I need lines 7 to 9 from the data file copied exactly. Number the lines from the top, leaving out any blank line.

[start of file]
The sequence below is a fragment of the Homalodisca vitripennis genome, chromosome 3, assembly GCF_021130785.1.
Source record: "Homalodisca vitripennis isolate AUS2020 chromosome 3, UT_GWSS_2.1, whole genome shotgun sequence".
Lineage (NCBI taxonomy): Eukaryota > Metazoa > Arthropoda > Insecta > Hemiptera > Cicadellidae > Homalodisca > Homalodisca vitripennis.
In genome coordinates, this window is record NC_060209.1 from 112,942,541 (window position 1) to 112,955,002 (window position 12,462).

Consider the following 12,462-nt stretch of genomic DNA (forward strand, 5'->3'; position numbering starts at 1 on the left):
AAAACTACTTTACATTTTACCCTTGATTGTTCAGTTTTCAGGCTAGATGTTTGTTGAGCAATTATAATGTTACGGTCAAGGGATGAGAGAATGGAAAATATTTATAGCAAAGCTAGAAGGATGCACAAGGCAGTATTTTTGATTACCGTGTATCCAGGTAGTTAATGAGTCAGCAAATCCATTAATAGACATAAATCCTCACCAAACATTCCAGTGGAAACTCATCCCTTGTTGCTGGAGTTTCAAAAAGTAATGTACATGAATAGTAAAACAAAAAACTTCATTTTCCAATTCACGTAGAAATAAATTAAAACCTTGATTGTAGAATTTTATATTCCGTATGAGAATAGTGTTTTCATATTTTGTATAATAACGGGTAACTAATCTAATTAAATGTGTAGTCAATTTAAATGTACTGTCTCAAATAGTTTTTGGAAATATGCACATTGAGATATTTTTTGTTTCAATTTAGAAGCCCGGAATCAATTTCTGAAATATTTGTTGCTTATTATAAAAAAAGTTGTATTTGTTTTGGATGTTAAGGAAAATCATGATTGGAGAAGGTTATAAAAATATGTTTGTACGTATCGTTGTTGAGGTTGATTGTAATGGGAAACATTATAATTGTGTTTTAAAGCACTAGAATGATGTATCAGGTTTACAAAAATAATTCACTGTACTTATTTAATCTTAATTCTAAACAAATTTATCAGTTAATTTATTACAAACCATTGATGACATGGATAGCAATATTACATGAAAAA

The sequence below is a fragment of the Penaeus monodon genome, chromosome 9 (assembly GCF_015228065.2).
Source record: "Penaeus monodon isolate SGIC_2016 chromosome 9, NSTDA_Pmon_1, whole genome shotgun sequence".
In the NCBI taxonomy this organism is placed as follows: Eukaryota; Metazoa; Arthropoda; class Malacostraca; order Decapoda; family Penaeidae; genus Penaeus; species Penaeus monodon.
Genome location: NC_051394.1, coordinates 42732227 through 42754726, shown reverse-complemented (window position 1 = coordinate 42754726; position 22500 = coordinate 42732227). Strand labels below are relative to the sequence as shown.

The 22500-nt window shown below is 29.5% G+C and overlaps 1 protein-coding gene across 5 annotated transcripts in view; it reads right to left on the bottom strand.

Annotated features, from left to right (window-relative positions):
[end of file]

The sequence below is a fragment of the Penaeus monodon genome, chromosome 9 (assembly GCF_015228065.2).
Source record: "Penaeus monodon isolate SGIC_2016 chromosome 9, NSTDA_Pmon_1, whole genome shotgun sequence".
In the NCBI taxonomy this organism is placed as follows: Eukaryota; Metazoa; Arthropoda; class Malacostraca; order Decapoda; family Penaeidae; genus Penaeus; species Penaeus monodon.